Travel Magazine

Striking Hairstyles from Around the World

By Eyeandpen @eyeandpen
Picture ROCK PAMPER SCISSORS have looked far and wide to share some weird and wonderful hairstyles that define a culture, cos’ thats why we travel right?  To see things we wouldn’t normally see day to say. Whether you’re looking for a style to stand out from the crowd or something a little more classic than the do’s below check them out to find the hottest Hairdressers in Manchester, Leeds and very soon the rest of the UK.
1) Dreadlocks
The Jamaican dreadlock originally came from a Rastafarian belief that long locks are a sign of maturity and wisdom. This style is formed by allowing your hair to grow without being combed, making the hairs mat together and form the unique look. Curly hair often forms faster as the hairs naturally curl around each other, but any hair type can sport this style with enough time and beeswax.

2) Split Peach

The split peach hairstyle is a traditional Japanese look worn by geisha. This adored, origami like hairstyle features a butterfly like bun in the back of the head. During the 1800’s the style was very popular, in fact tourists would pay good money to have their hair and makeup done geisha style.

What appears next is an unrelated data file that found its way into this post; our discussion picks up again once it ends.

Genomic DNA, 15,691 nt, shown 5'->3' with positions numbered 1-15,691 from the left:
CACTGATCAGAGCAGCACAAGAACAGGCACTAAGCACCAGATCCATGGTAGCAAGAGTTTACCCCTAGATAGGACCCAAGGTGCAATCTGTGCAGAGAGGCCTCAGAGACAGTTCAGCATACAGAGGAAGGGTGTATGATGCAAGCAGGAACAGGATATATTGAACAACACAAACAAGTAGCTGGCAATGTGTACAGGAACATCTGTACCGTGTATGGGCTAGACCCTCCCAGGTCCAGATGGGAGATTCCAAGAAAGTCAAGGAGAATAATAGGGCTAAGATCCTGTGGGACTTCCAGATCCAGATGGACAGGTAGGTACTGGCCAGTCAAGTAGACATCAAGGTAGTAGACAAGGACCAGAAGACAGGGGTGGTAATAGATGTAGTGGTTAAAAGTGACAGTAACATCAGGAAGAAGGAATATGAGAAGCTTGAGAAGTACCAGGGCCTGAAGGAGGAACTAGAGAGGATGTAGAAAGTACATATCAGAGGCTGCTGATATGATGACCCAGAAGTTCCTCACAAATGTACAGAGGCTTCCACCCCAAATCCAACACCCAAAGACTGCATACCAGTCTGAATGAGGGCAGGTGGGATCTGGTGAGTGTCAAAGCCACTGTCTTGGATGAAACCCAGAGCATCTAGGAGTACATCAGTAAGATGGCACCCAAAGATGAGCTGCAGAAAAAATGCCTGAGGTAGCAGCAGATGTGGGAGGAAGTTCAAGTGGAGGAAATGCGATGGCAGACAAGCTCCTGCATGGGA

3) Cornrows
This hairstyle has ancient roots in African culture. Evidence has been found in clay tablets, proving the style was part of the Nok civilization in Nigeria. This style features tight rows of hair going back the entire scalp. The thickness and the location of the braids can vary with each individual’s personal style. 
4) Long Horn

The long horn hairstyle is a two thousand year old tradition worn by the Miao woman of China. Designed to resemble the horns of oxen and water buffalo, this style pays respect to the animal kingdom and nature in general. The style is created by placing U-shaped wood on top of the head and wrapping the hair around it. It is then secured in a figure eight fashion with a white cord. Wool and Linen are sometimes used to ensure the style looks its fullest.

5) Payos
A commandment in the Torah that Orthodox Jewish men follow states that their payos or sideburns should never be cut. This style features long curled sideburns on both sides of the head.
(Photo by stuckincustoms via Flickr) This article was written by Cheryl

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